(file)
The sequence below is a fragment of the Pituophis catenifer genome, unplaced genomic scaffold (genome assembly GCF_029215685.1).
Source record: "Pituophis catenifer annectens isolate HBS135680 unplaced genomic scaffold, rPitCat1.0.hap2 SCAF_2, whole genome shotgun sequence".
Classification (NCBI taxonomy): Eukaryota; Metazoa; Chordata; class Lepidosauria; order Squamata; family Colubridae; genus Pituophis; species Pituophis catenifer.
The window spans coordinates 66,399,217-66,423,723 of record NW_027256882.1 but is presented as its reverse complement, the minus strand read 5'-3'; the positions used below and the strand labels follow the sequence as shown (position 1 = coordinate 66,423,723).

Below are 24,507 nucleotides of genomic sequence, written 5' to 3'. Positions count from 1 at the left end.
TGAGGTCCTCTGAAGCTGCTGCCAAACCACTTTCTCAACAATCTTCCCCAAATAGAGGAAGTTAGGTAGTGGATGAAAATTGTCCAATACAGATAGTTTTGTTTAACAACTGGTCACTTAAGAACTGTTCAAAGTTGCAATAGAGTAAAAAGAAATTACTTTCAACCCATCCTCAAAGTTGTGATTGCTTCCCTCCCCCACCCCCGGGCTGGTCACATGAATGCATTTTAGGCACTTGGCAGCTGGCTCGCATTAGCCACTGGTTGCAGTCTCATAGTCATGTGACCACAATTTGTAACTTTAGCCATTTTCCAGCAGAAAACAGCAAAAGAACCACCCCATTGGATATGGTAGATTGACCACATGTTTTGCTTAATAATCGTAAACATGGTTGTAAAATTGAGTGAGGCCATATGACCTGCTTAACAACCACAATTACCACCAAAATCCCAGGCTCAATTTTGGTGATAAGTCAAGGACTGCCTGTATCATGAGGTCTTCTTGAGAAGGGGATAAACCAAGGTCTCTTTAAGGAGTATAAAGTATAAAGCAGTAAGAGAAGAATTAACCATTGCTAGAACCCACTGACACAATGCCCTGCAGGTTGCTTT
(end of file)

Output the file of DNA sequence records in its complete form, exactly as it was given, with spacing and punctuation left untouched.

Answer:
The sequence below is a fragment of the Pituophis catenifer genome, unplaced genomic scaffold (genome assembly GCF_029215685.1).
Source record: "Pituophis catenifer annectens isolate HBS135680 unplaced genomic scaffold, rPitCat1.0.hap2 SCAF_2, whole genome shotgun sequence".
Classification (NCBI taxonomy): Eukaryota; Metazoa; Chordata; class Lepidosauria; order Squamata; family Colubridae; genus Pituophis; species Pituophis catenifer.
The window spans coordinates 66,399,217-66,423,723 of record NW_027256882.1 but is presented as its reverse complement, the minus strand read 5'-3'; the positions used below and the strand labels follow the sequence as shown (position 1 = coordinate 66,423,723).

Below are 24,507 nucleotides of genomic sequence, written 5' to 3'. Positions count from 1 at the left end.
TGAGGTCCTCTGAAGCTGCTGCCAAACCACTTTCTCAACAATCTTCCCCAAATAGAGGAAGTTAGGTAGTGGATGAAAATTGTCCAATACAGATAGTTTTGTTTAACAACTGGTCACTTAAGAACTGTTCAAAGTTGCAATAGAGTAAAAAGAAATTACTTTCAACCCATCCTCAAAGTTGTGATTGCTTCCCTCCCCCACCCCCGGGCTGGTCACATGAATGCATTTTAGGCACTTGGCAGCTGGCTCGCATTAGCCACTGGTTGCAGTCTCATAGTCATGTGACCACAATTTGTAACTTTAGCCATTTTCCAGCAGAAAACAGCAAAAGAACCACCCCATTGGATATGGTAGATTGACCACATGTTTTGCTTAATAATCGTAAACATGGTTGTAAAATTGAGTGAGGCCATATGACCTGCTTAACAACCACAATTACCACCAAAATCCCAGGCTCAATTTTGGTGATAAGTCAAGGACTGCCTGTATCATGAGGTCTTCTTGAGAAGGGGATAAACCAAGGTCTCTTTAAGGAGTATAAAGTATAAAGCAGTAAGAGAAGAATTAACCATTGCTAGAACCCACTGACACAATGCCCTGCAGGTTGCTTT